Those wanting to grow, process, breed, or research hemp in Minnesota in 2021 must apply for a license with the Minnesota Department of Agriculture by April 30.
To date, over 370 people have applied for an MDA license.
The online application for growers and processors can be found on the MDA website.
Along with the online form, first-time applicants need to submit fingerprints and pass a criminal background check.
This is the sixth year of the state’s Industrial Hemp Program.
Last year, 542 people held licenses to grow or process hemp.
Over 5,800 acres and 1.46 million indoor square feet were planted in Minnesota.
The 2018 Federal Farm Bill legalized hemp as an agricultural commodity.
Last year, the U.S. Department of Agriculture released a final rule that outlined state and tribal plans for growing the crop.
Minnesota is operating under a federally approved plan that governs production and regulations.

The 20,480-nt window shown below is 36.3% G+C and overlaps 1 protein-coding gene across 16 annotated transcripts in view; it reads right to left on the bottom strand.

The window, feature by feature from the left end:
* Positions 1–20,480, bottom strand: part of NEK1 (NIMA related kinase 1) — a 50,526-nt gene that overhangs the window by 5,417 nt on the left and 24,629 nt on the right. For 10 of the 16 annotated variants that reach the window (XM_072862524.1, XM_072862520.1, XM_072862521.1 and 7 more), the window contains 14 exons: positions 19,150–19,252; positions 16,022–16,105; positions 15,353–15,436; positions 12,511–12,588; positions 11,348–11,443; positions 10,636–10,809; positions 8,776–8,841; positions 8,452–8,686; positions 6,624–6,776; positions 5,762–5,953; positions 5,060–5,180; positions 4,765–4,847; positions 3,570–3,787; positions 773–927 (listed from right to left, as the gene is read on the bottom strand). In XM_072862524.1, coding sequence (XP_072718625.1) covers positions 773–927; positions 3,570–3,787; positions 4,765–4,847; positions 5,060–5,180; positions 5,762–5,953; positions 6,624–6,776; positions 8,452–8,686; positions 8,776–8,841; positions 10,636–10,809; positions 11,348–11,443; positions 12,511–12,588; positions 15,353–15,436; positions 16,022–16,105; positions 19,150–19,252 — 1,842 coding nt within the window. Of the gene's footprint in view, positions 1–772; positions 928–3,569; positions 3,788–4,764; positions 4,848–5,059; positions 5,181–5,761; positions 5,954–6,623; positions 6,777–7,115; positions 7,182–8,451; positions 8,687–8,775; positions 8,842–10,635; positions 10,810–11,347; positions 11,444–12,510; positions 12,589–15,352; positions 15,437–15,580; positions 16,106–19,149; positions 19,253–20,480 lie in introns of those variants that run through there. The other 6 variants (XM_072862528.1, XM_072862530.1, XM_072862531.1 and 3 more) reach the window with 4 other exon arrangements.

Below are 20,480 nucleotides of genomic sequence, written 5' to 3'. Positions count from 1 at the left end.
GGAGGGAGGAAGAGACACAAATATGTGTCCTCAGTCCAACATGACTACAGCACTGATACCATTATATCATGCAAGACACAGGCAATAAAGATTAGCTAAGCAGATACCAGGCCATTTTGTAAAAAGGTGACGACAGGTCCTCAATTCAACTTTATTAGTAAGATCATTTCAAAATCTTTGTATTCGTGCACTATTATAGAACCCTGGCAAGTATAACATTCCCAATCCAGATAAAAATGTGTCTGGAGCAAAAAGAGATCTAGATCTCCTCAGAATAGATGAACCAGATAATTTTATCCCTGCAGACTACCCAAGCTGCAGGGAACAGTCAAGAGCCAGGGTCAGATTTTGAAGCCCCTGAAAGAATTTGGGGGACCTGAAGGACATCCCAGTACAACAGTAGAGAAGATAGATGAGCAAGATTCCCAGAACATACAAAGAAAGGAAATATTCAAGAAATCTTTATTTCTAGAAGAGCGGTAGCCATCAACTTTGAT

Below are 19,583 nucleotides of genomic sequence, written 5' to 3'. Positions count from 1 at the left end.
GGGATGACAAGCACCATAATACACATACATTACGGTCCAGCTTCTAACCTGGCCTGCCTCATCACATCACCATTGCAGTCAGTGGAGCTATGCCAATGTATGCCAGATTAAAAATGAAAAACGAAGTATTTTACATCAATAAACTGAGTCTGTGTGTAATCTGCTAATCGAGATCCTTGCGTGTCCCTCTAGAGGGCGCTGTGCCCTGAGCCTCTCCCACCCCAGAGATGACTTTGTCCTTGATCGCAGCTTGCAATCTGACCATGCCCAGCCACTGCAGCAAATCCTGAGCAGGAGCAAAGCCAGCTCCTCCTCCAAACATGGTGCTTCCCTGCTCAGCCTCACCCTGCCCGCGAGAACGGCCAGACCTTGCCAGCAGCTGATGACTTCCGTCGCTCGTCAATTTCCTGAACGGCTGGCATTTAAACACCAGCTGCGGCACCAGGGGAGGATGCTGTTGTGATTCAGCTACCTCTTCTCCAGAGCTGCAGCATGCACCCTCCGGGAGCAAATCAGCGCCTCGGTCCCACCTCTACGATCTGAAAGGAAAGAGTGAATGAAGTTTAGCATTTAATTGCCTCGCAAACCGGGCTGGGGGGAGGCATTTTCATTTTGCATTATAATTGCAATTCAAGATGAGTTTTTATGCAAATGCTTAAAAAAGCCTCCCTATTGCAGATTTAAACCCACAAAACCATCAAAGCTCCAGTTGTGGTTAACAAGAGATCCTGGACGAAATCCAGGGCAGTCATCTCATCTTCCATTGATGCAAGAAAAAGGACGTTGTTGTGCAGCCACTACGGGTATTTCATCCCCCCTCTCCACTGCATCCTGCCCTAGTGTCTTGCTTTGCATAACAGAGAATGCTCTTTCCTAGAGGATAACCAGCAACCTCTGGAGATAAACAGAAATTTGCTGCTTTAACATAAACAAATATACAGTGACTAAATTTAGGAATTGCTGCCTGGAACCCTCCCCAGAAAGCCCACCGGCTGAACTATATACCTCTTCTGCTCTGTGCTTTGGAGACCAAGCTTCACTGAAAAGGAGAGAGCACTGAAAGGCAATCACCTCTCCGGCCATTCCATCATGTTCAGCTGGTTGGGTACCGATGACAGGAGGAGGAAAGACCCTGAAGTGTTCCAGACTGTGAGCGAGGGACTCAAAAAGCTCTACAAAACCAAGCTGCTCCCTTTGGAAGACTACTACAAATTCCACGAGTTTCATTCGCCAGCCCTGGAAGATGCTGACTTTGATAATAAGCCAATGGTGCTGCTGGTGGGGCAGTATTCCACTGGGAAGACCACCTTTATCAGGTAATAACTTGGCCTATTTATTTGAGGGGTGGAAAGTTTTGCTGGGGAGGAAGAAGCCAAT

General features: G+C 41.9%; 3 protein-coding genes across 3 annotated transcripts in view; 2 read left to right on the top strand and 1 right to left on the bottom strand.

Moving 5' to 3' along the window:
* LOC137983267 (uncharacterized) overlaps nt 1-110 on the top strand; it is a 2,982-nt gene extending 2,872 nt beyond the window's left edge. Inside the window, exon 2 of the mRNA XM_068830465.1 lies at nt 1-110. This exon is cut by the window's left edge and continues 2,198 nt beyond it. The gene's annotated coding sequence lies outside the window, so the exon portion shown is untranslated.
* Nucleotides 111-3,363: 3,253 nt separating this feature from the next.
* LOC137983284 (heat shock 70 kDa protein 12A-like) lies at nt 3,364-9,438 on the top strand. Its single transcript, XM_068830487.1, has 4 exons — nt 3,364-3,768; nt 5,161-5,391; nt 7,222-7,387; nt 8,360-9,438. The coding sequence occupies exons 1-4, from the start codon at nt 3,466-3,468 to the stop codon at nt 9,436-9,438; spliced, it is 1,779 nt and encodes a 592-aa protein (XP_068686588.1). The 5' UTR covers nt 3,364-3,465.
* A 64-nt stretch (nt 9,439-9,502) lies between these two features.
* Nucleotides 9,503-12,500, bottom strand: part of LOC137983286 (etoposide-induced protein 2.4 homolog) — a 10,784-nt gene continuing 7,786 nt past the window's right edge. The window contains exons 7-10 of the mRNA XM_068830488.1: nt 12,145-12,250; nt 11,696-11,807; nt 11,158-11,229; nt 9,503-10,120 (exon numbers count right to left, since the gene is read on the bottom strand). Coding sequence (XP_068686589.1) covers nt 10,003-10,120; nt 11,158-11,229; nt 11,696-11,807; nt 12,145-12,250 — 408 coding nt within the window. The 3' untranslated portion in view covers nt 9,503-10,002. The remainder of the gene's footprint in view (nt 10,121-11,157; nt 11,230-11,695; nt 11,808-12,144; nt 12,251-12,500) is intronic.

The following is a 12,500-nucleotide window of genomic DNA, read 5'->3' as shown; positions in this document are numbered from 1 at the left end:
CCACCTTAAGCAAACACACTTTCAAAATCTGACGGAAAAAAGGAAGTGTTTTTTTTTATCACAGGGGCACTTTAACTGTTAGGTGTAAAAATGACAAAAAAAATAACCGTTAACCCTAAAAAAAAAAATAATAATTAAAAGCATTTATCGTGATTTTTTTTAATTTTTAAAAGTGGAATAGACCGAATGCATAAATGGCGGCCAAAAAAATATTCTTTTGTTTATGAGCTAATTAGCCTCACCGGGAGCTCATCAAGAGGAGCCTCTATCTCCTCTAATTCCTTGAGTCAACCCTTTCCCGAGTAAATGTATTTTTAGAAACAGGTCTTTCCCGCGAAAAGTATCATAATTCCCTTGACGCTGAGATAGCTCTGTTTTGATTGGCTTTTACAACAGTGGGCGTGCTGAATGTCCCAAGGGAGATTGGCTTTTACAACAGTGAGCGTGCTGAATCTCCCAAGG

Prior to 2021, Minnesota had been working under a pilot program.
Anyone growing on tribal lands within a reservation’s boundaries or other lands under tribal jurisdiction (e.g., trust lands off-reservation) must obtain a license from the tribe or the USDA if the tribe does not have an approved hemp production plan.
The Red Lake Nation is among the list of tribes with an approved hemp plan.
Questions about the MDA’s Hemp Program should be sent to firstname.lastname@example.org or 651-201-6600.
Industrial hemp and marijuana are both types of the same plant, Cannabis sativa.
They differ by the concentration level of the psychoactive compound tetrahydrocannabinol (THC) within the plant.
Hemp has less than 0.3% THC, and levels above that are considered marijuana.